I am attending COP19 in Warsaw, Poland as part of the environmental non-government group Project 90 by 2030’s youth delegation, and am hearing a lot of talk here about the gap between how much and how fast we need to reduce global greenhouse gas emissions to avoid dangerous climate change.
The sad fact that actual emissions continue to rise and not one country is on track with its efforts to keep global warming below 2°C.
The chances of keeping global temperature rise below 2°C this century are swiftly diminishing.
Science tells us all that a global temperature rise of above 2°C – and this is where the world is heading to right now – will result in temperature increases in the Southern African interior of up to 7°C!
This has the potential to turn life as we know it on this planet and especially our region into something mankind never have experienced before.
As Christiana Figueres, the Executive Secretary to the United Nations Framework Convention on Climate Change (UNFCCC) stated in her keynote address to the World Coal Summit today: “This is not science fiction – this is science fact”.
So much is at stake, for so many.
Times LIVE on Tuesday cited a UN report issued “from the sidelines at COP19” stating that a failure to close the gap would cost governments billions of dollars, and risk the lives and livelihoods of millions of people on the African continent and elsewhere. Africa would need R3,5 trillion a year to fight climate change.
All of this would be unnecessary, if only we could close the gap.
The COP process has had a turbulent start and a tremulous midway point, and the outcome is still something of a mystery.
In a common understanding, developed countries as well as developing countries have recognised that there is a gap between the commitments counties made in regards to mitigation reduction targets and the necessary target reductions required by science in order to evade what is termed as runaway climate change.
What is runaway climate change? Interestingly enough, there is no sole definition. However the elements are consistently and widely agreed upon.
In essence, runaway climate change could be defined as the increased acceleration of change in Earth’s climate systems, which result in the inability to respond to devastating climate events. These incidents are not necessarily limited to new climate events or disasters but can be the severity of already existing climatic phenomena.
The ability for a vulnerable region to respond to such occurrences is the very issue that underpins the COP19 negotiations.
As per the IPCC determination in the recent 5th Report, the fact is human activity contributes largely to the acceleration of climate change, and there has been a grim acknowledgement that the ability to adapt to extreme shifts in climate systems is limited.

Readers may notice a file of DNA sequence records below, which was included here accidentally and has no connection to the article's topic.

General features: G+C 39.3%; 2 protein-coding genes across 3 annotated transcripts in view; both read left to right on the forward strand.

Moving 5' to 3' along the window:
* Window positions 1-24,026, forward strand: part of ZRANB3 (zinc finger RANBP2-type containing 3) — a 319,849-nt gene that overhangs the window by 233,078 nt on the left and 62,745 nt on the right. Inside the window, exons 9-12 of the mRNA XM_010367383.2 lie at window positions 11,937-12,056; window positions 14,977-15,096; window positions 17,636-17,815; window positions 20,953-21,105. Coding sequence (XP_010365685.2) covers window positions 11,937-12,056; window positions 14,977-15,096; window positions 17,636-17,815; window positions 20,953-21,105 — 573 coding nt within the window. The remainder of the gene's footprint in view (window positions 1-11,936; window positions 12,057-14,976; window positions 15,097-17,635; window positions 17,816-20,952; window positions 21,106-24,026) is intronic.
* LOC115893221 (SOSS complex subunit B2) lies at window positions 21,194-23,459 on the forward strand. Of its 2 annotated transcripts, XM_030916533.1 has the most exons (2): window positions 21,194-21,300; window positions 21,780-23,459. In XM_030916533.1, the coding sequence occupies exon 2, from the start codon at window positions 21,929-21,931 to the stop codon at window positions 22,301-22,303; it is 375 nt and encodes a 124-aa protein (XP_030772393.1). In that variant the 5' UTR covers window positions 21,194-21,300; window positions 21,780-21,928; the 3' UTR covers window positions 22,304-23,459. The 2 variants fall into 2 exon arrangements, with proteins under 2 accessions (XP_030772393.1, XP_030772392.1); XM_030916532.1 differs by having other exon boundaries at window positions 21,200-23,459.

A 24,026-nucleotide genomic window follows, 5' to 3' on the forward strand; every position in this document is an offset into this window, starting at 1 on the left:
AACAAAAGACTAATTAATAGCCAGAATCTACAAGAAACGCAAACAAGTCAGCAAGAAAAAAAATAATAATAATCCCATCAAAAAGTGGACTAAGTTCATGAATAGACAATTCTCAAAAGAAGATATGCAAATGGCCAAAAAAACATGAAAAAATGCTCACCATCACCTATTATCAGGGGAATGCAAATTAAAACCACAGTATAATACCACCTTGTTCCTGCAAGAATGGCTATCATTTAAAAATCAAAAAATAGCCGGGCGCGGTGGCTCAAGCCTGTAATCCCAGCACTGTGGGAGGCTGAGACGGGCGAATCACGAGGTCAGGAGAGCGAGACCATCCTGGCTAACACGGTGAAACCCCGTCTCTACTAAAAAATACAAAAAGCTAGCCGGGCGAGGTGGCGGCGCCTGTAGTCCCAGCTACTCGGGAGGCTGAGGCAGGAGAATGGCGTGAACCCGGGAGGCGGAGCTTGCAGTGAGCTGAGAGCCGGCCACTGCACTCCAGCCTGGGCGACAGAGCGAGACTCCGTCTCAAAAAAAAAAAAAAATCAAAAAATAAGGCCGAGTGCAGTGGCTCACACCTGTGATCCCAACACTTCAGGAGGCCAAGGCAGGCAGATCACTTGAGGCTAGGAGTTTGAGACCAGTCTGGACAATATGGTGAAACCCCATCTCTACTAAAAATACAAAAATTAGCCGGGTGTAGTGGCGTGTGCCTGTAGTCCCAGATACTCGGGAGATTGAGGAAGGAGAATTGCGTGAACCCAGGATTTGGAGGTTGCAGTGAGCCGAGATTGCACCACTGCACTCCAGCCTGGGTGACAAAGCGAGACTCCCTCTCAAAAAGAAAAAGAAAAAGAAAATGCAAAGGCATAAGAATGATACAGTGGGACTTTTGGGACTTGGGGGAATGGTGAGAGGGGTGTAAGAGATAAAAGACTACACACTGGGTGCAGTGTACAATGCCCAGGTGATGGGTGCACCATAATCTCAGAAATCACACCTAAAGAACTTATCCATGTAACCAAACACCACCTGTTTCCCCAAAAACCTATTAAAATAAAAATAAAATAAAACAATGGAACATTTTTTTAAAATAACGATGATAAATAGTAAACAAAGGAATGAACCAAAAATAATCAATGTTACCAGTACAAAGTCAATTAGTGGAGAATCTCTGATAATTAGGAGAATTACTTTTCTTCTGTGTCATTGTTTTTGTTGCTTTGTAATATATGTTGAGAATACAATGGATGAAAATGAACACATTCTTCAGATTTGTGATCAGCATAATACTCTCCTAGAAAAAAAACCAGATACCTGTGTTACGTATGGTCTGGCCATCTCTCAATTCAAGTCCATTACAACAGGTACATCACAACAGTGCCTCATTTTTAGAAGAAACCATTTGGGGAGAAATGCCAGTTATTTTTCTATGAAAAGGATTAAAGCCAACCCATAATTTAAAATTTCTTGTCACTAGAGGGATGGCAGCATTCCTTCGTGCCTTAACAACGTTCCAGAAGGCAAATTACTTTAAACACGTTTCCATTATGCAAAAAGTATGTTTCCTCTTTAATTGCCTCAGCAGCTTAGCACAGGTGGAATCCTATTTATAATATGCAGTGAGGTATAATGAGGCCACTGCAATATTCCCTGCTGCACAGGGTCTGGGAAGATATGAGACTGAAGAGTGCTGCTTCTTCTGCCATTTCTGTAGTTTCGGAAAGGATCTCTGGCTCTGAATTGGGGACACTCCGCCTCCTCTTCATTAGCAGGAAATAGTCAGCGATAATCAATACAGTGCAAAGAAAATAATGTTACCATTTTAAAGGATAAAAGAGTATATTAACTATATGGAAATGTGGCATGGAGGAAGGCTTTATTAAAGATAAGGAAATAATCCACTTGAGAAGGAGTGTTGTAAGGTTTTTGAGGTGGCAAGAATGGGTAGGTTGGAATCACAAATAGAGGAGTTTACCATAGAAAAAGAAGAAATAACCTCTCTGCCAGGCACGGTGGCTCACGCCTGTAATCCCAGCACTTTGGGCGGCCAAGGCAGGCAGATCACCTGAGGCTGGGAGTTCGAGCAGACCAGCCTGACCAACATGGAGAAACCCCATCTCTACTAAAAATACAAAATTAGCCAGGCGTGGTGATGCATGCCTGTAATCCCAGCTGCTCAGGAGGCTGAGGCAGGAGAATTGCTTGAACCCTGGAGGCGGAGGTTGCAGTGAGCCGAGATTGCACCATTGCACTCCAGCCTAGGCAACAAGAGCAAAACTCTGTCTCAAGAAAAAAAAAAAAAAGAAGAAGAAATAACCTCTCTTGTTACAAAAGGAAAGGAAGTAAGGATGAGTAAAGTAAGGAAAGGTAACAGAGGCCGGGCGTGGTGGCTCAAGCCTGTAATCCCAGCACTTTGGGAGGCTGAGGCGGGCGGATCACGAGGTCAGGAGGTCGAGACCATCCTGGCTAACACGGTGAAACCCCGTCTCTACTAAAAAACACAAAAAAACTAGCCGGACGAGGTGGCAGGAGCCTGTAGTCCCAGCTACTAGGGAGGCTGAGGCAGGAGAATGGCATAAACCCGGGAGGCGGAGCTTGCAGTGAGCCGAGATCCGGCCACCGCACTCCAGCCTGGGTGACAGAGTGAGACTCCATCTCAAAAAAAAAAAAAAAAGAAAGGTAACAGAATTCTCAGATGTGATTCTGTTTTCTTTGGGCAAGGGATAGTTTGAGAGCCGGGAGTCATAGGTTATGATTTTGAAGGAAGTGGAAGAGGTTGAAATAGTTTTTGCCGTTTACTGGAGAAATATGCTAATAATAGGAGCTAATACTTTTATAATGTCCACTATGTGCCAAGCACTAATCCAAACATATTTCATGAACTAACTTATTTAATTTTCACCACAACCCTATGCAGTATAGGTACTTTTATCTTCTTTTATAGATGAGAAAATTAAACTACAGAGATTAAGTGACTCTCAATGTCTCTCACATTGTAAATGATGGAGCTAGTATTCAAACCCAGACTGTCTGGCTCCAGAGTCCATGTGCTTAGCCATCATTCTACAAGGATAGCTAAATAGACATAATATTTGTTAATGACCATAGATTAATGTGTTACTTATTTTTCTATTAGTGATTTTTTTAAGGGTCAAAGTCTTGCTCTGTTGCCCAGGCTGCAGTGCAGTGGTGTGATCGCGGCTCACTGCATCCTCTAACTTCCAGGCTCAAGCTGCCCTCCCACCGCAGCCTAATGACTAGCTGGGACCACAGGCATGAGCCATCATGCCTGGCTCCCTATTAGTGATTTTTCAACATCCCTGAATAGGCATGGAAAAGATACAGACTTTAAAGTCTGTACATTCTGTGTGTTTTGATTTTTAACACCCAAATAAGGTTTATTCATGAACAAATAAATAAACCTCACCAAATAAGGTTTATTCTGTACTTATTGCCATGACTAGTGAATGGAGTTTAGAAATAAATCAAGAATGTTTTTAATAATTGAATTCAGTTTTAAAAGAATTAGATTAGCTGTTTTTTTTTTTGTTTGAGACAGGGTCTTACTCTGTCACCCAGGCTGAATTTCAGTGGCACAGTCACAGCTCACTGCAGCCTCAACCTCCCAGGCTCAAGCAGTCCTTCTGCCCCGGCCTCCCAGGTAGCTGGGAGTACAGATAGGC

Thus the need to mitigate future emissions urgently is necessary and fundamental.
To this end, developed countries have insisted that the mitigation gap should be addressed based on what they call Common but Differentiated Responsibility and Respective Capability, which includes the role of developing countries in addressing the present gap.
However, developing countries contend that developed countries need to take the lead, as stipulated in article 3.1 and 4.1 of the UNFCCC convention.
Developed countries still maintain that developing countries have a duty to respond by contributing to mitigation reduction efforts.
In order not to limit the discussion to one about which country essentially needs to take the lead, developing countries (Brazil) have also included a proposal of historical responsibility as a measure for determining the targets for emission reduction.
This applies to both the pre-2020 mitigation gap and the post-2020 regime. Developed countries are opposed to this proposal whole-heartedly, citing current socio-economic and development changes in the world.
Not only is the issue still open regarding who should undertakes further “binding” mitigation commitments in response to the mitigation gap, but there is still the question of quantifying emission reductions .
One cannot say there has been no development in addressing these challenges. Countries in their domestic capacity are doing a lot of great work to curb emissions but this is not enough.
We need the international community to play its part in closing the gap. And the message is clear as many youth delegates in COP19 are asking global leaders: “You have negotiated all my life. How much more time do you need?”
Happy Khambule, Project 90 by 2030